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ERIC Number: ED542451
Record Type: Non-Journal
Publication Date: 1916
Pages: 90
Abstractor: ERIC
Reference Count: N/A
Adult Illiteracy. Bulletin, 1916, No. 35
Talbot, Winthrop
Bureau of Education, Department of the Interior
"Illiterates" are those who have not learned to write in any language. This is the definition on which American and most foreign statistics of illiteracy are based, because the percentage of those who can read but can not write is so small that it may be ignored. The test of writing one's name and ordinary words is simple, easily applied, definite, and practicable. "Literates" are all who have had even the slightest amount of schooling. Many literate may be ignorant, but illiterates can not write even their own names, and seldom are able to read at all. This study of illiteracy in the United States is restricted to the millions of adults who are absolutely illiterate; it makes no enumeration of other millions of near-illiterates who can only sign their names and decipher a few words with difficulty, nor does it take into account the many millions who can read and write, but seldom do. Literacy is the first requisite for democracy. Unless means are provided for reaching the illiterate and the near-illiterate, every social problem must remain needlessly complex and slow of solution, because social and representative government rests upon an implied basis of universal ability to read and write. This bulletin contains the following parts: (1) Extent of illiteracy; (2) Illiteracy of immigrants; and (3) The workers' class. Statistics of recent immigrant illiteracy is included. (Contains 13 tables, 7 charts and 2 footnotes.) [Best copy available has been provided.]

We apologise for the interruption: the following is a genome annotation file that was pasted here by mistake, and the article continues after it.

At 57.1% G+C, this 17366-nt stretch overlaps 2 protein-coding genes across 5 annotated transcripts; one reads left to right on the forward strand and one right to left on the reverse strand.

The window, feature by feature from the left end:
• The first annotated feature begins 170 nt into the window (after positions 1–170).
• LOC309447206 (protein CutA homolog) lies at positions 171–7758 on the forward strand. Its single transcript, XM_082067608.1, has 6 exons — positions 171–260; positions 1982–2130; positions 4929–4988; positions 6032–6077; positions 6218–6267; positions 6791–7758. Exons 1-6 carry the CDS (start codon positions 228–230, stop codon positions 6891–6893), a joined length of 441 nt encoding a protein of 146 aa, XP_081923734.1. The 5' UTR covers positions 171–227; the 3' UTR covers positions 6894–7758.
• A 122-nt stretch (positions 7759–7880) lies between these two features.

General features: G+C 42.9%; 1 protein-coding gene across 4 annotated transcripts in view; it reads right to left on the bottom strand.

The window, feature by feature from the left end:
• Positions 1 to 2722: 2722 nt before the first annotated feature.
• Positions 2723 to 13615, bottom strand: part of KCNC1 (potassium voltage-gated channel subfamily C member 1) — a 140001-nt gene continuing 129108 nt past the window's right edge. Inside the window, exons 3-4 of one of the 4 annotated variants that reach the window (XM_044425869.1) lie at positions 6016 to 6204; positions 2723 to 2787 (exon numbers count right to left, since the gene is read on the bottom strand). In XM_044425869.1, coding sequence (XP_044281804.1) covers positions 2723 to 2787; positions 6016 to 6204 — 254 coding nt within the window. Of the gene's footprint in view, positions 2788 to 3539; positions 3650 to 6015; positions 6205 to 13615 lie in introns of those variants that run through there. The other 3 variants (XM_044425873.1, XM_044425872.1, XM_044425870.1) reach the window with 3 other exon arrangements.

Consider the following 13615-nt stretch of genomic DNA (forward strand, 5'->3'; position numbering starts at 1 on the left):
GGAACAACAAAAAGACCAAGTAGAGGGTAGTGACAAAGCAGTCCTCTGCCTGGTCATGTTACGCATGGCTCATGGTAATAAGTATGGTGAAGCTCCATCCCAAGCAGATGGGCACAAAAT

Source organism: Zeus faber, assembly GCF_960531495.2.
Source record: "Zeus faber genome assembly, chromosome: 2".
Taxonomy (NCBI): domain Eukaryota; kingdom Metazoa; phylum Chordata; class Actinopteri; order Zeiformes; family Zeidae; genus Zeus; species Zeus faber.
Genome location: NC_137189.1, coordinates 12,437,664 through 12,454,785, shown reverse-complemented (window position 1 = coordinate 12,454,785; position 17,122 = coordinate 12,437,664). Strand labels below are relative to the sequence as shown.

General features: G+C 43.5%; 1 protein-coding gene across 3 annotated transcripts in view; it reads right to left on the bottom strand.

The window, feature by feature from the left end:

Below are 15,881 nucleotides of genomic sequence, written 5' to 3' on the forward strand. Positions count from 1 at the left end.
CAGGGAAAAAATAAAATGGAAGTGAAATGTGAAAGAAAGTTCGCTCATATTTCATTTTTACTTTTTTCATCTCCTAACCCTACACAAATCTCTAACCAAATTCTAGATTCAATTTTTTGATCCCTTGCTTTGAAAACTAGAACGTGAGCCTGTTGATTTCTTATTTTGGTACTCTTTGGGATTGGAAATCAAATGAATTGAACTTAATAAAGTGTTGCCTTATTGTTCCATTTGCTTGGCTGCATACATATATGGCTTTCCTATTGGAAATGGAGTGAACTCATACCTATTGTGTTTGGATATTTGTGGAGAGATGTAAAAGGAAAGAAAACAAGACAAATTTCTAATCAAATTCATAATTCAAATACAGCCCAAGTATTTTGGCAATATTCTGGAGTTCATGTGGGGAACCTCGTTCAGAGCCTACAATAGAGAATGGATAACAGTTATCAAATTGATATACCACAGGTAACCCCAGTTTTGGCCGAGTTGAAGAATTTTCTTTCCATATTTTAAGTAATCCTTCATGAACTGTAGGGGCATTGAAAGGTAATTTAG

Bureau of Education, Department of the Interior.
Publication Type: Historical Materials; Numerical/Quantitative Data; Reports - Evaluative
Education Level: Adult Education
Audience: N/A
Language: English
Sponsor: N/A
Authoring Institution: Department of the Interior, Bureau of Education (ED)